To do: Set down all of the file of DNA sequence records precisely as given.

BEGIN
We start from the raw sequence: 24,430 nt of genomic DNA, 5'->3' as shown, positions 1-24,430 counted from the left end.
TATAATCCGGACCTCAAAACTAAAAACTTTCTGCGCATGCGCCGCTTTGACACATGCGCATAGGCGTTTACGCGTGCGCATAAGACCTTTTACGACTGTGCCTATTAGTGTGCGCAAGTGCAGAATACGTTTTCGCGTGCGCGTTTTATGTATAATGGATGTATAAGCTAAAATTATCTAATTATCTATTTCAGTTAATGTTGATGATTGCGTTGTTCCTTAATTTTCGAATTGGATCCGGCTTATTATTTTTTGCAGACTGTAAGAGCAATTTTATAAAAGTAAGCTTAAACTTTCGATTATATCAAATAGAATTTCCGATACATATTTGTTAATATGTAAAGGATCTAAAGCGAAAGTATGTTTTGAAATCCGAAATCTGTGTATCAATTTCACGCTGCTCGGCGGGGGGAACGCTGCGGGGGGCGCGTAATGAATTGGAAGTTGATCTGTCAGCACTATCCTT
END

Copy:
We start from the raw sequence: 24,430 nt of genomic DNA, 5'->3' as shown, positions 1-24,430 counted from the left end.
TATAATCCGGACCTCAAAACTAAAAACTTTCTGCGCATGCGCCGCTTTGACACATGCGCATAGGCGTTTACGCGTGCGCATAAGACCTTTTACGACTGTGCCTATTAGTGTGCGCAAGTGCAGAATACGTTTTCGCGTGCGCGTTTTATGTATAATGGATGTATAAGCTAAAATTATCTAATTATCTATTTCAGTTAATGTTGATGATTGCGTTGTTCCTTAATTTTCGAATTGGATCCGGCTTATTATTTTTTGCAGACTGTAAGAGCAATTTTATAAAAGTAAGCTTAAACTTTCGATTATATCAAATAGAATTTCCGATACATATTTGTTAATATGTAAAGGATCTAAAGCGAAAGTATGTTTTGAAATCCGAAATCTGTGTATCAATTTCACGCTGCTCGGCGGGGGGAACGCTGCGGGGGGCGCGTAATGAATTGGAAGTTGATCTGTCAGCACTATCCTT